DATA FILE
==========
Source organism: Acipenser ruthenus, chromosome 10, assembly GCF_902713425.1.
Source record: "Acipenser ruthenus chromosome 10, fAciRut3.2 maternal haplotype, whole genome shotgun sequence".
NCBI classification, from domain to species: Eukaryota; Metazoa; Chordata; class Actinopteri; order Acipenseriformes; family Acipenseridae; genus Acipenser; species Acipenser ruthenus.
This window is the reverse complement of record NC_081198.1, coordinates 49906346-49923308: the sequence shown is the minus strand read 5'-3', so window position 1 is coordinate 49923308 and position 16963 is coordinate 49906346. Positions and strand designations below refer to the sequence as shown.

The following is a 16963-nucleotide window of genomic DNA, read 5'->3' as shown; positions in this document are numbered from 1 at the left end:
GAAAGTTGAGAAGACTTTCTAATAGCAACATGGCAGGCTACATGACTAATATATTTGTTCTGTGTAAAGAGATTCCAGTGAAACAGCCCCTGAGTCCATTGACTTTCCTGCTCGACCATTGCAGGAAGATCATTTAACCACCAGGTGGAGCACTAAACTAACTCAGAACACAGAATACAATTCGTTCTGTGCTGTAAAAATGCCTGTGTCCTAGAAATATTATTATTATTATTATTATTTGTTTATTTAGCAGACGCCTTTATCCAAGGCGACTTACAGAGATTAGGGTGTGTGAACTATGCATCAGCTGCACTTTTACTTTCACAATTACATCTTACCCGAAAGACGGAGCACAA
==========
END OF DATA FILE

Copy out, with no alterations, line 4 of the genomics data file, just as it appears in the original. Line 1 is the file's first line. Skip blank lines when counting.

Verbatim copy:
This window is the reverse complement of record NC_081198.1, coordinates 49906346-49923308: the sequence shown is the minus strand read 5'-3', so window position 1 is coordinate 49923308 and position 16963 is coordinate 49906346. Positions and strand designations below refer to the sequence as shown.